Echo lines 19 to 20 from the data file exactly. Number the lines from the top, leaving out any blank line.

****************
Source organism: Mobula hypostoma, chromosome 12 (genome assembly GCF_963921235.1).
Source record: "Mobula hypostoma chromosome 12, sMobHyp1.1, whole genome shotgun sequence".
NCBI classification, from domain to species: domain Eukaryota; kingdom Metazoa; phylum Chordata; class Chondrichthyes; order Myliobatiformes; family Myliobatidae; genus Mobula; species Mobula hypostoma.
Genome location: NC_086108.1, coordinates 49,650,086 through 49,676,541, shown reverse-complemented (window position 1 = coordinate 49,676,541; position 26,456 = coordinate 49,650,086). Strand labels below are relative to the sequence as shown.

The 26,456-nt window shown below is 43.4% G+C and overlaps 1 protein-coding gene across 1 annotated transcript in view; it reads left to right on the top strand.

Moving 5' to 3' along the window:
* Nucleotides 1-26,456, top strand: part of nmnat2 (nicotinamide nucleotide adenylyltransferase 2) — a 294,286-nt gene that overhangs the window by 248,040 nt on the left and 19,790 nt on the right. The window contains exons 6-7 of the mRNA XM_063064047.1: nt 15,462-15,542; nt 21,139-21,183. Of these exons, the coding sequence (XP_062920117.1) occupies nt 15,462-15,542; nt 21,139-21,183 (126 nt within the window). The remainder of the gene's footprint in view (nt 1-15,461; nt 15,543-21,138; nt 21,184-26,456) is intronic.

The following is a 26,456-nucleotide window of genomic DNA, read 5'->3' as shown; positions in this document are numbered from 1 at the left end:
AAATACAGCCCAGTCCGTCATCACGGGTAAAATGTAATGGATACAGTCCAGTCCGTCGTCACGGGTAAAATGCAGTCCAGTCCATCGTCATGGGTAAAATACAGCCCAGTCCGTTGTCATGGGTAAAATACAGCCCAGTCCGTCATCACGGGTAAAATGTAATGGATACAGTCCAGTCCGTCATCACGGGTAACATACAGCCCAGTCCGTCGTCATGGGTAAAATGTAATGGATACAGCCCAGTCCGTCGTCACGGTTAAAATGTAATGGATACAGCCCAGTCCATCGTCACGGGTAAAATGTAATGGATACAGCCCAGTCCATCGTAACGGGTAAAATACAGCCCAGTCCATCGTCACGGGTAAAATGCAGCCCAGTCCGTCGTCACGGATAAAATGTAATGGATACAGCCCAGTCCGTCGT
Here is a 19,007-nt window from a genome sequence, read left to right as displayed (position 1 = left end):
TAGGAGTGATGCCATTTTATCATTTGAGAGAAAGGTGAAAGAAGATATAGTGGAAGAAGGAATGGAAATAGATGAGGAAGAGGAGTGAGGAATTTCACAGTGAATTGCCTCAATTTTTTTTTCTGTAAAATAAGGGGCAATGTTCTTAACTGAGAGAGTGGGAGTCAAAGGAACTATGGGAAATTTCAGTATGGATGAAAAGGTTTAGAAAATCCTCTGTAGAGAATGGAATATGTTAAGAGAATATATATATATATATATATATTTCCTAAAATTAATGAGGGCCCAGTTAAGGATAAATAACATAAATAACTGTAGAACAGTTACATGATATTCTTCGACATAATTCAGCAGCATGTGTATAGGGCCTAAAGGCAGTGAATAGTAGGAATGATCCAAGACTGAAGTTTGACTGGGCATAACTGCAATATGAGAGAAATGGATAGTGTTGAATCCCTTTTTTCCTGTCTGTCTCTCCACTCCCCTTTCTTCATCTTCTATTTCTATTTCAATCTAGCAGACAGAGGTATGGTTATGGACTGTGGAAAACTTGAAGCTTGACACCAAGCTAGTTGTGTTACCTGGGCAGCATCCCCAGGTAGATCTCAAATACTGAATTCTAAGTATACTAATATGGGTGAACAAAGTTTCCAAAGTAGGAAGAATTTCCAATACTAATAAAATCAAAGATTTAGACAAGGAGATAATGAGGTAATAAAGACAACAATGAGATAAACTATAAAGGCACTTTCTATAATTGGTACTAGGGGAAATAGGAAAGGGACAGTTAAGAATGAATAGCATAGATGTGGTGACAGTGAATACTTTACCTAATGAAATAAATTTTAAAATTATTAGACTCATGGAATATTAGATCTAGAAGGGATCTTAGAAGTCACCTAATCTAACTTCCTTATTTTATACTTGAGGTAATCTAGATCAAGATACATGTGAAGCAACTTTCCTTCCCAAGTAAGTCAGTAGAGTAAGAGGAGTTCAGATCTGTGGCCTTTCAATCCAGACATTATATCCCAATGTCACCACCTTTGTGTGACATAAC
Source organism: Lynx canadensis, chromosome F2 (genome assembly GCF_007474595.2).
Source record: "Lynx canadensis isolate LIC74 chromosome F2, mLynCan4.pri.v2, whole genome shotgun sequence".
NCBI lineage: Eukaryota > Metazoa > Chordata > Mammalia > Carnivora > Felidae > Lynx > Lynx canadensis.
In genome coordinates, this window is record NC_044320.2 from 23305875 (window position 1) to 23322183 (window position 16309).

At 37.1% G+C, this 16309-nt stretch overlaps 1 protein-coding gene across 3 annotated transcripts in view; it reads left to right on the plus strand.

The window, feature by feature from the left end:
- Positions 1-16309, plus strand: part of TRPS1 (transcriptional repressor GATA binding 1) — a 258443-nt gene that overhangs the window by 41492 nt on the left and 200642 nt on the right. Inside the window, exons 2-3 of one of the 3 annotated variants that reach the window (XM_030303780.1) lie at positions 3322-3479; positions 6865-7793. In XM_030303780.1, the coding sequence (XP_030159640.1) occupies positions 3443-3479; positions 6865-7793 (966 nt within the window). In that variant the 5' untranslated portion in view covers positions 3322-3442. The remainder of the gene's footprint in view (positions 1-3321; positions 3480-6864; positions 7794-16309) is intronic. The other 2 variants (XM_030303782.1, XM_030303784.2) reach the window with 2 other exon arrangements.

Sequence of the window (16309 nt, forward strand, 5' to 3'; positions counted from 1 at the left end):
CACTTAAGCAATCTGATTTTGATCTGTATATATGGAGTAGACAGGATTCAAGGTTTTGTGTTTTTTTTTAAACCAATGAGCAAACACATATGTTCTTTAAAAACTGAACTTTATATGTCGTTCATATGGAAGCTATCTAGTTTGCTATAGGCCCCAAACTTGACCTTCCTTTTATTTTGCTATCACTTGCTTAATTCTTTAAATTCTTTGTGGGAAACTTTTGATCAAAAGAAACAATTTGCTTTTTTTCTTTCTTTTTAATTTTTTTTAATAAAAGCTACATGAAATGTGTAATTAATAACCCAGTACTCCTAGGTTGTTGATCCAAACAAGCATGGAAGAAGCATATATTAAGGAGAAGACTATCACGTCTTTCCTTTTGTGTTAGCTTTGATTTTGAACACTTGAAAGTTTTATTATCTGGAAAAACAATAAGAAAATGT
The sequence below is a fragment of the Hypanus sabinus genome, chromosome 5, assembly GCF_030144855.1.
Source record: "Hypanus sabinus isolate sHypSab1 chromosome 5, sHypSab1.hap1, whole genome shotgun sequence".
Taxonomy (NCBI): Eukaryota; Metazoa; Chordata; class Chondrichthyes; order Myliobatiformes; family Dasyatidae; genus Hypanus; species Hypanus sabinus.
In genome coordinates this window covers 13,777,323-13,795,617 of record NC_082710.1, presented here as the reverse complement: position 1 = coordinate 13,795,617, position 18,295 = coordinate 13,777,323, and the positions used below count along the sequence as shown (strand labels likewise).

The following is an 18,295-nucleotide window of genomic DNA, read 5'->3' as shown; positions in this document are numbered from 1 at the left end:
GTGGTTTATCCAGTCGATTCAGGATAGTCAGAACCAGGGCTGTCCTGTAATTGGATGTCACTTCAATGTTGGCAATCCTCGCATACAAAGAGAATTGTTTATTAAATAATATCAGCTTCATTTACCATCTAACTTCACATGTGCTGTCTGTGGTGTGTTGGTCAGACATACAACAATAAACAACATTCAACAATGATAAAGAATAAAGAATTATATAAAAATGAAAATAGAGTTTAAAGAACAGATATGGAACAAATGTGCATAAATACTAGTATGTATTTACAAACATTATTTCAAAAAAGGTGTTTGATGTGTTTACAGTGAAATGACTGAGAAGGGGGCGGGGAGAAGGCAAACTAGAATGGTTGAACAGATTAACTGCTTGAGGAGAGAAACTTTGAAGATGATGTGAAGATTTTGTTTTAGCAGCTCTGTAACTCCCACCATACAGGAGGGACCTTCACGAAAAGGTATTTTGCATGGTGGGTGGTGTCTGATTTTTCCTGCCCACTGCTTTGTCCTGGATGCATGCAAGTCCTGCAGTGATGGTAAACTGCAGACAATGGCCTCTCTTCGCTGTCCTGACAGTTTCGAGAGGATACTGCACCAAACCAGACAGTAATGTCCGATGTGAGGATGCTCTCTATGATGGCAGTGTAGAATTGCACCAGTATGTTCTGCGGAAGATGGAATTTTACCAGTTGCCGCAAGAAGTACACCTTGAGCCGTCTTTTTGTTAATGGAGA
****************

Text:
Sequence of the window (16309 nt, forward strand, 5' to 3'; positions counted from 1 at the left end):
CACTTAAGCAATCTGATTTTGATCTGTATATATGGAGTAGACAGGATTCAAGGTTTTGTGTTTTTTTTTAAACCAATGAGCAAACACATATGTTCTTTAAAAACTGAACTTTATATGTCGTTCATATGGAAGCTATCTAGTTTGCTATAGGCCCCAAACTTGACCTTCCTTTTATTTTGCTATCACTTGCTTAATTCTTTAAATTCTTTGTGGGAAACTTTTGATCAAAAGAAACAATTTGCTTTTTTTCTTTCTTTTTAATTTTTTTTAATAAAAGCTACATGAAATGTGTAATTAATAACCCAGTACTCCTAGGTTGTTGATCCAAACAAGCATGGAAGAAGCATATATTAAGGAGAAGACTATCACGTCTTTCCTTTTGTGTTAGCTTTGATTTTGAACACTTGAAAGTTTTATTATCTGGAAAAACAATAAGAAAATGT